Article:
International Competition - Guides in 9 languages

Sweet wine

Sweet wine

plus d'information

Sweet wine

Sweet wine has often had a bad press, with images of sickly sweet, sugary wines with no depth of flavour. For the keen wine lover, however, sweet wines include some of the most memorable wine drinking experiences that the vine has to offer. Most wine regions of the world have at least one outstanding sweet wine and learning a little more about these wines can unlock a new world of flavour. With the Gilbert & Gaillard wine guide, the joys of these wines can be more easily accessed, making what can be an expensive purchase a more enjoyable one.

A great sweet wine

To the uninitiated, the sight of the grapes used to make one of the great sweet wines, Sauternes, is not a promising one. The wines are allowed to rot with a fungus called botrytis cinerea, also known more memorably as the 'noble rot'. This unpleasant looking grey fungus serves to dry the grapes, leaving behind a more concentrated residue. This has more acidity, flavour and sugar and is the basis for the great Sauternes wine. From this unpromising start a superb wine is born, one that has the capacity to delight the palette.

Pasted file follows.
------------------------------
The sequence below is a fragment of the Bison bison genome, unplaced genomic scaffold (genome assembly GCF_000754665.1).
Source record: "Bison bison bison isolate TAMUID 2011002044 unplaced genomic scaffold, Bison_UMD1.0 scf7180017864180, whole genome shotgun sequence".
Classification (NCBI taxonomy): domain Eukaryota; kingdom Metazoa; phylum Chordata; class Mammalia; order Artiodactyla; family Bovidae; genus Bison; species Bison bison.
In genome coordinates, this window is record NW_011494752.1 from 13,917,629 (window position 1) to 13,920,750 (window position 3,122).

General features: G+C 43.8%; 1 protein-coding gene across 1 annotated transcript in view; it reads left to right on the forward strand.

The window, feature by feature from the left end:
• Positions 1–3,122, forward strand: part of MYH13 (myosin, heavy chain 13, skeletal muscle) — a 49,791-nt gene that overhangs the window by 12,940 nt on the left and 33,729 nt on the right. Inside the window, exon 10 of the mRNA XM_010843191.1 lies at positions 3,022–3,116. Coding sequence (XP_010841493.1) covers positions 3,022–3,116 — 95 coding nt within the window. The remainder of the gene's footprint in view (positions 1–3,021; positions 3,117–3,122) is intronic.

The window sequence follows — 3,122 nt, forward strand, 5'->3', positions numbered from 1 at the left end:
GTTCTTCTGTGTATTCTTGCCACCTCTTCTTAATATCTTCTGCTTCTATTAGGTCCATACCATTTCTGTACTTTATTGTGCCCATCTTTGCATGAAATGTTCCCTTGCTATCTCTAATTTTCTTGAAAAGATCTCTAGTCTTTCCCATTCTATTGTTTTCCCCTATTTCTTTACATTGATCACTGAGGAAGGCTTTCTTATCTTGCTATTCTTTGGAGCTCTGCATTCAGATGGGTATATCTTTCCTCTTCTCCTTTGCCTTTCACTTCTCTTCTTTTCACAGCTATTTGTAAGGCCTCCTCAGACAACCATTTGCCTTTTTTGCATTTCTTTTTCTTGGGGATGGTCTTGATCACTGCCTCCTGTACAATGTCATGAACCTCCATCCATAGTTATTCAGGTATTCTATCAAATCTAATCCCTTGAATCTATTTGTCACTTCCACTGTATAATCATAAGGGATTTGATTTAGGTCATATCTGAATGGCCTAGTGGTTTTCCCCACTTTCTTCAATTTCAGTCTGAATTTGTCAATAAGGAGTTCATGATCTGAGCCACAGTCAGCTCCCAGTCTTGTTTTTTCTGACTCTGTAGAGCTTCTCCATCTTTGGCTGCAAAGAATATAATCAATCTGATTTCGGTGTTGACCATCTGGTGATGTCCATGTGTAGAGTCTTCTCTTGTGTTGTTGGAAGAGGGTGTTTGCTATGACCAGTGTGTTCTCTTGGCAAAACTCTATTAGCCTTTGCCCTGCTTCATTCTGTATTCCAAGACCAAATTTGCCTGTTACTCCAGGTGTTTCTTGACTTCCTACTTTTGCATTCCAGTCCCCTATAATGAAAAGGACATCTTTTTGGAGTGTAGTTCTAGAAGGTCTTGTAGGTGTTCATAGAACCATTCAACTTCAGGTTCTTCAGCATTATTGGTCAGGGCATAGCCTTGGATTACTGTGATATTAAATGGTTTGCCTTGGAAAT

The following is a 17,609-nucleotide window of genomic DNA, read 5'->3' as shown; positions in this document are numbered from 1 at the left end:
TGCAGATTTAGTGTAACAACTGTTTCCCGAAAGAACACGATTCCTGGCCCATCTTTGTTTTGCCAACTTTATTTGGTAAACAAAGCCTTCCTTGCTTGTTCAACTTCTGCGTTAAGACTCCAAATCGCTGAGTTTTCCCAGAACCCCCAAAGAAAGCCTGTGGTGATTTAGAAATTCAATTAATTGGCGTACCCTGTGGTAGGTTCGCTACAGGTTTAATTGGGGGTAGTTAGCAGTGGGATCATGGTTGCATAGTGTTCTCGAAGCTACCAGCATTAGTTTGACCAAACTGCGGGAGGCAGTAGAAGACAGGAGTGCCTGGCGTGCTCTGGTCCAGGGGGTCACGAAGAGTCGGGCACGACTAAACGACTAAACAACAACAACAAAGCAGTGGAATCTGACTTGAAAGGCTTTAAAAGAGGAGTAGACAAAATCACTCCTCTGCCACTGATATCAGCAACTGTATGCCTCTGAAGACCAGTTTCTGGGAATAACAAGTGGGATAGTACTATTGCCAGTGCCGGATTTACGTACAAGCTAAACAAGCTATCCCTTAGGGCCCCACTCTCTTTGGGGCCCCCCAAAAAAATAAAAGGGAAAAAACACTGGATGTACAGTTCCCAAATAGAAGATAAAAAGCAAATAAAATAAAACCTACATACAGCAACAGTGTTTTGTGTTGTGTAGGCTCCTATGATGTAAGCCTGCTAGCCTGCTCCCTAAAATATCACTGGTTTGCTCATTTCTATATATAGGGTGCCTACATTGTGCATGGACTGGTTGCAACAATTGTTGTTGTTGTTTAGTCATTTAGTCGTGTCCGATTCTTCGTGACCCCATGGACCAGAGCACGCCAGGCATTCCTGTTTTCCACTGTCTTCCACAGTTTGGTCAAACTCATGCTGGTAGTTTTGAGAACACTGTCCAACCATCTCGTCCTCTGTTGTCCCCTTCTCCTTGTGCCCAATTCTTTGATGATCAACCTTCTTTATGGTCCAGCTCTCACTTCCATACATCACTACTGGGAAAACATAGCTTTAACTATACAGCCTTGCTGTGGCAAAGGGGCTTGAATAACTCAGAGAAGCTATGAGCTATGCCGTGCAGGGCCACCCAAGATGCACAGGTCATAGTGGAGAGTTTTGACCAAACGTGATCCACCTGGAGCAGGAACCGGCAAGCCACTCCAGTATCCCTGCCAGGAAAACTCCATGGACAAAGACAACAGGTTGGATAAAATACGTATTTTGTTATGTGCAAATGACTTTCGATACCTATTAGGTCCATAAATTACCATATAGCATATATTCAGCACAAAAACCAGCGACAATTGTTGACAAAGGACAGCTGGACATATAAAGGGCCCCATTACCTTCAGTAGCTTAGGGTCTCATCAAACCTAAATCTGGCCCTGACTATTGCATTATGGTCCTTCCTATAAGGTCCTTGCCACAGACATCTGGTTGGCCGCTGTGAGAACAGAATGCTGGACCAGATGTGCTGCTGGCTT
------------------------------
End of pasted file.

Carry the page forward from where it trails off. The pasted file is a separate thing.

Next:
Sweet wines or dessert wine

Many wine writers will use the terms dessert wine and sweet wine interchangeably. This is a little misleading, however, because some of these wines work just as well as aperitifs as they do as a accompaniment for puddings or desserts. Indeed, some of these wines go absolutely perfectly with the cheese board. Often restaurants will sell sweet wine by the glass or by the half bottle, so there is no need to plough through a whole bottle of what can be a powerful wine. The often high alcohol level of these wines also means that they keep for longer, making buying by the glass a safer bet.

Understanding sweet wine

Sweet wines come in a wide range of styles using a variety of grapes and wine making techniques. In hotter regions, these wines tend to be fortified, such as the Madeira, Port and Sherry wines of Spain and Portugal. In cooler climates, however, the wines tend to be fresher and unfortified, perhaps even more complex and pleasing with a better balance to the flavours. With the Gilbert & Gaillard wine guide, you can explore the differences and delights of these sweet wines, before choosing one that will go down so well at the conclusion of your next dinner party.




Wine magazine